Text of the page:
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Big bucks at stake in Mantecas salt fight with state boards
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A battle over salt levels in treated wastewater could end up costing Manteca residents and businesses hundreds of dollars a year if the city fails to prevail in its lawsuit against state agencies.

Manteca is meeting the current levels of 1,000 units of salt in electrical conductivity tests but the Central Valley Regional Water Control Board and other state agencies want it reduced to 700 units.

Salt is generated from agricultural run-off, underground water dumped into rivers, and from treated wastewater.

The only way to reach the lower level that the state is now demanding is through the use of an expensive reverse osmosis process that would add significantly to the cost of treating wastewater.

While the current salt levels pose no problems for fish and other wildlife in the Delta, it becomes an issue for municipal users such as Los Angeles that import water via the California Aqueduct for their domestic use.

 Several years ago the city got a ruling from the water quality agency to continue operating at the 1,000 unit level. But then in a subsequent year that was ignored and the state agency demanded the lower level of 700. They also gave the city five years to comply.

Manteca filed an appeal to the agency that they are allowed to do under water board rules. A year went by and nothing happened. They then filed an extension of that appeal. Under water quality control board rules once the second appeal expired - they are good for a year apiece - the agency doesn’t have to act.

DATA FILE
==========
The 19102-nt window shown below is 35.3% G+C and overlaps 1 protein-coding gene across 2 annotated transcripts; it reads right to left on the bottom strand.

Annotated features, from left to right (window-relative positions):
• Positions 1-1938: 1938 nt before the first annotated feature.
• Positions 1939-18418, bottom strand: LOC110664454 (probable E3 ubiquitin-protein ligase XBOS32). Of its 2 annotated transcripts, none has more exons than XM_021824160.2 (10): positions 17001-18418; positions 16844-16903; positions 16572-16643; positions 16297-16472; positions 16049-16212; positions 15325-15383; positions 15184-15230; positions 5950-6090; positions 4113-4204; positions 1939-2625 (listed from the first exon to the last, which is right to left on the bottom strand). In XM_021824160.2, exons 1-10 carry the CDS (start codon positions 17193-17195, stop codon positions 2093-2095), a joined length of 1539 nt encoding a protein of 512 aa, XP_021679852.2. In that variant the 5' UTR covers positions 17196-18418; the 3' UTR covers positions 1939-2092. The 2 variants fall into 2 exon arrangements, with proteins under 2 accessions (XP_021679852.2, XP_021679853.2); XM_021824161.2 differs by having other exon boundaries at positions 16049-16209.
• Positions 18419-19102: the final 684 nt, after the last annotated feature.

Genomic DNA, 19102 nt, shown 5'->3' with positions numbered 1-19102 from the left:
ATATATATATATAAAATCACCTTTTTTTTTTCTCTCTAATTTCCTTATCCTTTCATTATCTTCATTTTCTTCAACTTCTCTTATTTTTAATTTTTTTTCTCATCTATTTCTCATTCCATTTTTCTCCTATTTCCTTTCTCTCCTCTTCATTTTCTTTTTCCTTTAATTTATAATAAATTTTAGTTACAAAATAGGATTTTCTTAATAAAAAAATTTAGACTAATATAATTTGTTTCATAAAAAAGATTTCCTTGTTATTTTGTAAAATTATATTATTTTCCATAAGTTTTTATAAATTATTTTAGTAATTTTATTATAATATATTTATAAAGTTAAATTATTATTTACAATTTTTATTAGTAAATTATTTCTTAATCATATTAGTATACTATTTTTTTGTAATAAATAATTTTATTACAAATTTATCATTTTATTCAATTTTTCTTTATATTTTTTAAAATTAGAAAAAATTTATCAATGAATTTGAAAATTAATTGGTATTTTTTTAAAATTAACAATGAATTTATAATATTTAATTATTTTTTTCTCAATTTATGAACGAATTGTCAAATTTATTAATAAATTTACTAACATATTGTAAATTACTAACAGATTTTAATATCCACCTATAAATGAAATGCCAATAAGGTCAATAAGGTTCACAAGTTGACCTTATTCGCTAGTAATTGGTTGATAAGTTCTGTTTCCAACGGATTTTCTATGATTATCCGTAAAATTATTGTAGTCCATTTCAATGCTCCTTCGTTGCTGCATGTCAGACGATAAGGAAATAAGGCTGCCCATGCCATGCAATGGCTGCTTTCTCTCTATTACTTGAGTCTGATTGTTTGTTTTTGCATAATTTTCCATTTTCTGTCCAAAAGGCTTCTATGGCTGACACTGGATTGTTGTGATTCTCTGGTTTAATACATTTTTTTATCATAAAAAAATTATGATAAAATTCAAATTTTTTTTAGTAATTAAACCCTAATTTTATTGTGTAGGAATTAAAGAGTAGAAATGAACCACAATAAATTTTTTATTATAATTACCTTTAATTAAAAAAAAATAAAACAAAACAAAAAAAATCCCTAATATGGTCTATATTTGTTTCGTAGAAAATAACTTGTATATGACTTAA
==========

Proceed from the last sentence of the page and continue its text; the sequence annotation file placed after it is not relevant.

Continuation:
The city has already prevailed in federal court to get the “five year shot clock” suspended while the appeal was being considered.

They are now going to the same federal court to see relief from the 700 unit rule.

The water board determines acceptable salinity levels in water based on various water basins throughout the state. The Delta - despite the presence of actual sea water in much of the Delta - gets a much tighter scrutiny due to the large exported water that heads south. Salt is naturally occurring in all water.

Phil Govea of the Manteca Public Works Department said other cities have appealed the ruling and prevailed in federal court including Tracy.

He noted Manteca is not alone and that a number of other cities are involved in litigation with the state over the issue.